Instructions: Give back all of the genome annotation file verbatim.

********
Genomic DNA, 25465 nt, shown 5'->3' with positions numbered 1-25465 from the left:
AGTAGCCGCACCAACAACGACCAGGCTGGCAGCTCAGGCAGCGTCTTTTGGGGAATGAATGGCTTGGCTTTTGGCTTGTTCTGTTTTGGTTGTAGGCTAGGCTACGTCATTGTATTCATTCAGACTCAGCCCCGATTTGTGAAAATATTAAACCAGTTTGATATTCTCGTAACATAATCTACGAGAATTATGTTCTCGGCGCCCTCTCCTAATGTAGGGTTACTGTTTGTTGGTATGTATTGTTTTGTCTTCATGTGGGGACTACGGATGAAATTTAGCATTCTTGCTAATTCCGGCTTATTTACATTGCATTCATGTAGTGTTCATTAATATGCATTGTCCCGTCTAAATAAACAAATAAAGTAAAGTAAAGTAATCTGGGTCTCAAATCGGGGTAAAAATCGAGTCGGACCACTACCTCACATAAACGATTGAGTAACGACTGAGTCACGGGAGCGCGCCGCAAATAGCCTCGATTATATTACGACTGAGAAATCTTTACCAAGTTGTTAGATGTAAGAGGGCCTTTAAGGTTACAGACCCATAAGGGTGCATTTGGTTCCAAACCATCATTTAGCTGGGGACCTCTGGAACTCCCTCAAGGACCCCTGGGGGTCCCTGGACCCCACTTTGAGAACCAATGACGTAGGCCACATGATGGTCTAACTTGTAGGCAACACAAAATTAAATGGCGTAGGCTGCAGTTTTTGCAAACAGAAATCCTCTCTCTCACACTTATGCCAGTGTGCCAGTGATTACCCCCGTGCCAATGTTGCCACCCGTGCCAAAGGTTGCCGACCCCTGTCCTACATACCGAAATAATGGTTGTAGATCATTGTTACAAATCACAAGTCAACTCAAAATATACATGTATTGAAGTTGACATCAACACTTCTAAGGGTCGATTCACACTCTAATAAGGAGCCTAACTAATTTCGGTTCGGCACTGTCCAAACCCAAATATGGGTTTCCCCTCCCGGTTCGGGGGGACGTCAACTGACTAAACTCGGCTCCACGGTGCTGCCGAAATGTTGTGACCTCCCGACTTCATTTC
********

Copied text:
Genomic DNA, 25465 nt, shown 5'->3' with positions numbered 1-25465 from the left:
AGTAGCCGCACCAACAACGACCAGGCTGGCAGCTCAGGCAGCGTCTTTTGGGGAATGAATGGCTTGGCTTTTGGCTTGTTCTGTTTTGGTTGTAGGCTAGGCTACGTCATTGTATTCATTCAGACTCAGCCCCGATTTGTGAAAATATTAAACCAGTTTGATATTCTCGTAACATAATCTACGAGAATTATGTTCTCGGCGCCCTCTCCTAATGTAGGGTTACTGTTTGTTGGTATGTATTGTTTTGTCTTCATGTGGGGACTACGGATGAAATTTAGCATTCTTGCTAATTCCGGCTTATTTACATTGCATTCATGTAGTGTTCATTAATATGCATTGTCCCGTCTAAATAAACAAATAAAGTAAAGTAAAGTAATCTGGGTCTCAAATCGGGGTAAAAATCGAGTCGGACCACTACCTCACATAAACGATTGAGTAACGACTGAGTCACGGGAGCGCGCCGCAAATAGCCTCGATTATATTACGACTGAGAAATCTTTACCAAGTTGTTAGATGTAAGAGGGCCTTTAAGGTTACAGACCCATAAGGGTGCATTTGGTTCCAAACCATCATTTAGCTGGGGACCTCTGGAACTCCCTCAAGGACCCCTGGGGGTCCCTGGACCCCACTTTGAGAACCAATGACGTAGGCCACATGATGGTCTAACTTGTAGGCAACACAAAATTAAATGGCGTAGGCTGCAGTTTTTGCAAACAGAAATCCTCTCTCTCACACTTATGCCAGTGTGCCAGTGATTACCCCCGTGCCAATGTTGCCACCCGTGCCAAAGGTTGCCGACCCCTGTCCTACATACCGAAATAATGGTTGTAGATCATTGTTACAAATCACAAGTCAACTCAAAATATACATGTATTGAAGTTGACATCAACACTTCTAAGGGTCGATTCACACTCTAATAAGGAGCCTAACTAATTTCGGTTCGGCACTGTCCAAACCCAAATATGGGTTTCCCCTCCCGGTTCGGGGGGACGTCAACTGACTAAACTCGGCTCCACGGTGCTGCCGAAATGTTGTGACCTCCCGACTTCATTTC